By Joshua DeWar
The end of May will bring the end of an era. Our professional learning community (PLC) team – a group that has been together for four years – will change as one member of the group will move on to another assignment.
The three of us who teach 2nd grade have worked together for four years, all new to 2nd grade at the same time, though not all new to teaching. Looking back, I am reminded of why PLCs work and of all the things we have accomplished together as a PLC team. Most districts have gone to using PLCs and with good reason: PLCs work to improve staff and student achievement.
PLCs are one of the latest trends in education, and in my district, they have been fully embraced at all levels. They involve educators working collaboratively to achieve better results for the students they serve. PLCs operate under the assumption that the key to improved learning for students is continuous, job-embedded learning for educators.
Why do PLCs work? Our PLC has shown that, with our collaboration and on-going training, students achieve through shared lessons, feedback and assessment. We no longer have “my class” and “your class;” we see all students at our grade level as “ours.”
We teach the same lessons every day and every week in all four core subject areas. Our assessments are the same; our lessons are strong and written in collaboration. We also teach them at the same time each day. Students can talk with their peers at lunch or on the playground about the same lessons. That mutual excitement builds and their peer conversations take their learning further.
Common planning lessons also helps us as a team. When we began the process four years ago as a pilot PLC school, we just planned math together. Over time, that has grown to us doing the same English language arts lessons, as well as swapping ideas for writing and science. We even use the same 12-lesson economics unit in social studies now.
All of this collaboration has also led to another thing that makes us strong and more united as a team, something all 2nd-grade students see. We have built an enormous amount of trust in each other. When one of us says, “I’ll organize our science investigations for next week this weekend,” the other two know it will be done. It takes the pressure off of all of us.
We also take turns writing our weekly newsletter that is sent out to all 2nd-grade students. This way, we as individual teachers only write one newsletter every three weeks, but still have one to send home every Monday. The message is consistent across all of our classrooms. Because we all share the same lessons, the learning targets that we share with families in the newsletter can be the same and the student’s caregivers can be informed about what all kids are working on.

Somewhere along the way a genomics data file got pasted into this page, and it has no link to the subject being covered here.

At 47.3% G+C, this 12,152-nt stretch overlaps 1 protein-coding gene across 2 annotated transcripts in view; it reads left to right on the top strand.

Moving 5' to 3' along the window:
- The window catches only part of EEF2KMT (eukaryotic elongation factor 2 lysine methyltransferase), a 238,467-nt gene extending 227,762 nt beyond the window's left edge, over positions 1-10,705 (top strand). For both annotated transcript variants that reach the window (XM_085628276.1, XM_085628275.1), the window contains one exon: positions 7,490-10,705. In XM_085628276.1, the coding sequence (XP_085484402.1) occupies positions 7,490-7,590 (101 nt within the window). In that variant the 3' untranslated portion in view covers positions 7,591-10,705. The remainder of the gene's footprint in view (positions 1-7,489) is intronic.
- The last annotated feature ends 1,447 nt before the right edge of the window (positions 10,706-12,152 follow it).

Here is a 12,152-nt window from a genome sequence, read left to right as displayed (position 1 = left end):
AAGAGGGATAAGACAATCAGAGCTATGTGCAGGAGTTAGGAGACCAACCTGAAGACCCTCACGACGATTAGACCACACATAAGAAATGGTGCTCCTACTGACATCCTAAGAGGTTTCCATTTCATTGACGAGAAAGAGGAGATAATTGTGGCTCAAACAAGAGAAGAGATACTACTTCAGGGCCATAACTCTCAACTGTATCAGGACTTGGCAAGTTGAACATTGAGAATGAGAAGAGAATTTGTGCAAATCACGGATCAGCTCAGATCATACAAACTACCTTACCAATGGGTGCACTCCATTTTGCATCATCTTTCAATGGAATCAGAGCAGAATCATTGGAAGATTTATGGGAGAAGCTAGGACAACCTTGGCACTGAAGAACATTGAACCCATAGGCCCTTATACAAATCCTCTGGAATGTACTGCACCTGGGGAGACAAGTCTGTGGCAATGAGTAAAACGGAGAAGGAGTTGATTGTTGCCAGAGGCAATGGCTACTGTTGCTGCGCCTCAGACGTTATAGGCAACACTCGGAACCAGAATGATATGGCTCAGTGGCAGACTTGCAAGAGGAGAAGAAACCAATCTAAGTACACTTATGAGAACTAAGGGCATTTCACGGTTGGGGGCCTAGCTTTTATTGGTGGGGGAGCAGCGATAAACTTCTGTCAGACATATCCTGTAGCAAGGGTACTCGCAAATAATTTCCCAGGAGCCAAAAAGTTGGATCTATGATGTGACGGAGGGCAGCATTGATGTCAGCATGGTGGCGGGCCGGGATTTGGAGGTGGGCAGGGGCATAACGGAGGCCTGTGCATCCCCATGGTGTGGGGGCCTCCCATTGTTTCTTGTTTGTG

All 2nd-grade students know what is going on and what is expected of them. Because we are a united front academically, our behavioral expectations have become the same as well. If one student needs a break in another classroom to collect themselves because of behavior, it is not an issue. He or she can simply go to another 2nd-grade room and get the same instruction that they would in their homeroom class given our shared lessons and schedule.
I would be remiss if I did not add that our PLC works because of technology. We created a free shared storage account online to house all of our lesson plans and files. We all can access it and upload things as we need. We also share a texting account through an online provider that lets us send messages to all 2nd-grade families. When we as a grade level are taking a field trip, for example, one of us can send a text and it will reach the parents of all students to remind them of the upcoming event.
Was it easy to get to this point? No. Did it take a lot of hard work and communication? Yes. Looking back, however, every minute that we spent together was worth it. Every text shared meant increased student learning. We have proven what the research has shown: students learn more when their teachers work well together.
While many teachers see PLCs as “just one more meeting” or “one more thing to do,” I am a firm believer that PLCs work. We as a 2nd-grade team have shown that our group’s performance can (and often does) exceed that of the sum of us as individuals. PLCs are not just one more thing – they are the thing that can help students achieve their potential and allow teachers to feel more supported by each other.
My PLC team is changing. Am I worried? No. I know that, though a new era begins, the work that we will put into building our new group – of four next year – will be worth every second. I also know my students are worth it and the success we create for them will be worth every text, every Friday morning meeting and every common lesson we create.
Joshua DeWar is a native of Janesville, Wis. He has lived in the Louisville area since 2010. DeWar worked in higher education as a student affairs professional and administrator for nine years before moving to the K-5 classroom. He currently teaches 2nd grade at Engelhard Elementary (Jefferson County.) He holds a bachelor’s in French and elementary education from Ripon College, a master’s in college student personnel from Bowling Green State University, a master’s in teaching from the University of Louisville and a doctorate in educational administration and leadership from Marian University. He is serving as the 2016 Kentucky Elementary School Teacher of the Year.